Multiply your child’s age by $2,000 to get a rough estimate, Fidelity says.

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Saving for college is daunting, as the sticker price for even state schools edges ever higher.

To help families get a rough idea of whether they are on track to meet their college savings goals, Fidelity Investments is promoting a rule of thumb: Multiply your child’s age by $2,000 to get a back-of-the-napkin estimate of how much you should have saved at that point.

The number is based on a goal of saving half of the cost of four years at a public, in-state university, where the average cost in 2016 — including tuition, room and board, and fees — was more than $20,000 annually, according to the College Board. It assumes that savings start when a child is born and that he or she will start college at age 18.

The guideline assumes that the funds are invested in a tax-advantaged account, like a state-sponsored 529 savings plan (no surprise: Fidelity manages several such plans), or a Coverdell education savings account, which also has tax benefits, but much lower annual contribution limits.

According to the rule, if your child is 2, you should have $4,000 saved; if he or she is 10, you should have $20,000 set aside.

“It’s a reasonable number, when you look at public school costs,” said Keith Bernhardt, vice president for retirement and college products at Fidelity.

But why aim for saving just half the cost?

“Almost no one pays 100 percent of the cost right out of savings,” Bernhardt said. People generally pay for college with some combination of current income, grants and scholarships, and loans, in addition to savings.

Financial advisers say the rule’s simplicity may help families begin what often seems like an overwhelming task. Most parents should save even more, however, because investment returns are inherently uncertain.

“It’s catchy,” Robert Carroll, a financial planner with Carnegie Investment Counsel in Cincinnati, said of the so-called 2K rule. “But it’s a starting point.”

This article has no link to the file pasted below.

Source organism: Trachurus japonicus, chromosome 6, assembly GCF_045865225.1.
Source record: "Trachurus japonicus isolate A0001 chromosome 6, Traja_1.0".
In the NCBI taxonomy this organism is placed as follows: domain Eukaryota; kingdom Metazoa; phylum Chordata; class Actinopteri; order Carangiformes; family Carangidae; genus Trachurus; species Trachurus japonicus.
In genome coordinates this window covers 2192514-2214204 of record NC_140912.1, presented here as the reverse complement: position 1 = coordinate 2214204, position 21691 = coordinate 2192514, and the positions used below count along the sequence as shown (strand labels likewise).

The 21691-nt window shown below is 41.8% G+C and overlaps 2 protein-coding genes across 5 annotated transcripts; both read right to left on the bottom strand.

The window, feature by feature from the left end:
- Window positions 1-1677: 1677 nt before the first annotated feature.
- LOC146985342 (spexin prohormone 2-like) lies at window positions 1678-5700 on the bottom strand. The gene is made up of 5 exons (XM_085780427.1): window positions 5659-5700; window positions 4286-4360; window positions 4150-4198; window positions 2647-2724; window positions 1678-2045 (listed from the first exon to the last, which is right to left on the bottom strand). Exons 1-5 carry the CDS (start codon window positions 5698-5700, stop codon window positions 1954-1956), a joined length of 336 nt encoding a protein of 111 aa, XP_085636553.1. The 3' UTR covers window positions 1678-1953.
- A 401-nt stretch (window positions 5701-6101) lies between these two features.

Lauren Haynes, a fee-only financial planner with Evolution Advisers in Midlothian, Virginia, said the 50 percent target included an expectation that most students would get some sort of assistance, but that may be optimistic. “Most of my clients are paying full freight,” she said.

Bernhardt acknowledges that the rule’s simplicity comes with trade-offs. For one thing, the average cost of a four-year private college is currently more than double the amount of a public school. So, if your child is gunning for the Ivy League, multiply the initial number from the rule of thumb times two, and the totals become more eye-popping. (For a 14-year-old, the formula is $2,000 times 14 times 2, for a total of $56,000.)

Fidelity also offers a customizable online calculator that lets you change variables, like the type of college and the percentage of college costs you want to save, to see if you are saving enough.
Mark Kantrowitz, a financial-aid expert, says rules of thumb are nothing new, but he prefers the “rule of thirds”: Aim to save a third of the cost of college, pay for a third out of current income and borrow a third.

While many parents recoil at the idea of borrowing — perhaps because they are burdened by student loans themselves — it can make sense to take on some student debt.

“A judicious use of debt is not unreasonable,” Carroll said, especially if parents are also trying to save for their retirement. Parents could continue to assist their child after graduation, he said, by helping with loan payments, if they are able.

Whatever rule you choose to follow, financial advisers recommend starting to save early. If you wait until your child is in middle or high school, you will have to save much more or rule out more expensive colleges.

Here are some questions and answers about saving for college:

Q: How can I get an idea of what I might pay at a specific college?

A: The federal government requires schools to offer a “net price calculator,” which estimates what you might pay after receiving grants and scholarships. A site that links to each school’s calculator is available online.

Q: Can funds in my 529 plan be used to repay student loans?

A: No. Legislation proposed in the House of Representatives would change that, said Young Boozer, chairman of the College Savings Plans Network, which represents 529 plans, but the bill’s future is uncertain.

Q: Will saving in a 529 plan affect my child’s financial aid?

A: Yes, it can affect need-based financial aid, but the impact is generally small. Boozer said that if the account is owned by a parent, or by a dependent student, the money is assessed at a rate of less than 6 percent when figuring the family’s expected financial contribution for college. “It has a minimal effect,” he said, and should not deter families from opening an account. The Saving for College website offers more details.

This article originally appeared in The New York Times.